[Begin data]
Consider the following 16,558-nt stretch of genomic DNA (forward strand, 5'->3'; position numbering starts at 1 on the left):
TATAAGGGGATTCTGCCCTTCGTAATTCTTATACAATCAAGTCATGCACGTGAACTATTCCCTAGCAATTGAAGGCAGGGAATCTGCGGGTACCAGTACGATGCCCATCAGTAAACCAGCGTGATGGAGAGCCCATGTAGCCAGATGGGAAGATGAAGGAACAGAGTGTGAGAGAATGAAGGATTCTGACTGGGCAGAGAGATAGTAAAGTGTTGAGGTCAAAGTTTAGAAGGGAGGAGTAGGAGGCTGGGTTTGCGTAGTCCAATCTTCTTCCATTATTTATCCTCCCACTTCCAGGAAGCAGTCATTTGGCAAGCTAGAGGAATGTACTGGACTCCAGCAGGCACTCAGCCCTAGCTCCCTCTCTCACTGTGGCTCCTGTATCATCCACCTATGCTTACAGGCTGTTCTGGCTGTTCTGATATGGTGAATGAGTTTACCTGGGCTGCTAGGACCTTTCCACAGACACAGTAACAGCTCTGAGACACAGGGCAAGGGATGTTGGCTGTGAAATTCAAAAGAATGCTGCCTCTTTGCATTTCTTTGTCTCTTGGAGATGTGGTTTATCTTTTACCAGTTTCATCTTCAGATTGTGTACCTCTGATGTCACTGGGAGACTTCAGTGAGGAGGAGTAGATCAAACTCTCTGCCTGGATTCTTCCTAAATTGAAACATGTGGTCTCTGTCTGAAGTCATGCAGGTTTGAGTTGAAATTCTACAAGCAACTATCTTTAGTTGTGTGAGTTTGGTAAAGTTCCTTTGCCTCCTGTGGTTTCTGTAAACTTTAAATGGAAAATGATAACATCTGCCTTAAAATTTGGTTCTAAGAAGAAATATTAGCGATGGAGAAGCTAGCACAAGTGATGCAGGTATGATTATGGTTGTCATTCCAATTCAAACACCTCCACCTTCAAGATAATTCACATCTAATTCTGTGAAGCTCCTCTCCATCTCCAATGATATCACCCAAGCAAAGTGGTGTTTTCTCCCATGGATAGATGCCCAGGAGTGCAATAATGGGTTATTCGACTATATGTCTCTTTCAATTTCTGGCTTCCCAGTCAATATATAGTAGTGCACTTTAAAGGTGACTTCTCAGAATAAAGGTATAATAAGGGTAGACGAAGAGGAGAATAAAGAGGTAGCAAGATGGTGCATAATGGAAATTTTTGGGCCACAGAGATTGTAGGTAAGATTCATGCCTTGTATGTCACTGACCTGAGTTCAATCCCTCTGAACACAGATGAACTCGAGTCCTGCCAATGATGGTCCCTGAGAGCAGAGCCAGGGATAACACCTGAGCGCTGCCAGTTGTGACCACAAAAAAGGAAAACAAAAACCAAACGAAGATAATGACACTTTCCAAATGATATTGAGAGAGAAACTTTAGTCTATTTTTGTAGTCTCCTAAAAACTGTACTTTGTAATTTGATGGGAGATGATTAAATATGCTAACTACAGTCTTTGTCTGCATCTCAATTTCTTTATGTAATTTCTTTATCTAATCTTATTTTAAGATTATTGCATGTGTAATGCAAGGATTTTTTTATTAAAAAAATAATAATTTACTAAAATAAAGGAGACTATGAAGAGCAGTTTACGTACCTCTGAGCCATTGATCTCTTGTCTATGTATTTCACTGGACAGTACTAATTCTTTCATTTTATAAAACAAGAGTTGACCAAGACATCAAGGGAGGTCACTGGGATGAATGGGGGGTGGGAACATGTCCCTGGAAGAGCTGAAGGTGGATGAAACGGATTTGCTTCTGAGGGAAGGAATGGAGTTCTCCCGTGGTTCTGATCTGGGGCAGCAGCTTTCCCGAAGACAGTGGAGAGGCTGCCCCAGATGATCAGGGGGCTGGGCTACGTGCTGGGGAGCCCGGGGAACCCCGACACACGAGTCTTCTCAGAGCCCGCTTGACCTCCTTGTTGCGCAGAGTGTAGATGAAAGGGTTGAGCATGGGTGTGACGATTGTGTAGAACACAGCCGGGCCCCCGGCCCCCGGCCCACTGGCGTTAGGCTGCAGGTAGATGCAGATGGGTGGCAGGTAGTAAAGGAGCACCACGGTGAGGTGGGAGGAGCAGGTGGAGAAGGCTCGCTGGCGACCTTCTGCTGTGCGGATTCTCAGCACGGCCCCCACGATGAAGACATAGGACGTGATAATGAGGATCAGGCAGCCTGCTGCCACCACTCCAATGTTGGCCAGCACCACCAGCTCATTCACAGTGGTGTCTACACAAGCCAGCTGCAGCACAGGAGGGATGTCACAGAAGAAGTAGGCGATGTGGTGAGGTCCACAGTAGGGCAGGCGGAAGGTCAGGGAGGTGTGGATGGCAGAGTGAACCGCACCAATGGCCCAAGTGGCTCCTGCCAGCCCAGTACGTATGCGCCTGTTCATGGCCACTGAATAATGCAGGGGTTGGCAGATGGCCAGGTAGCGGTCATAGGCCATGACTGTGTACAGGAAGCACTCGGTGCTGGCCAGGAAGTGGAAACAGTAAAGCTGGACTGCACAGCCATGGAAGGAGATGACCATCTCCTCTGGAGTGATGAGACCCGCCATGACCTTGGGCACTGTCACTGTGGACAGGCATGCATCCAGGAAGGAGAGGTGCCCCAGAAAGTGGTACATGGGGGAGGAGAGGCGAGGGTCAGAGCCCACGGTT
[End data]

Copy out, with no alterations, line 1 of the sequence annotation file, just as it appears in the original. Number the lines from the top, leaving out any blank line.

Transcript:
Consider the following 16,558-nt stretch of genomic DNA (forward strand, 5'->3'; position numbering starts at 1 on the left):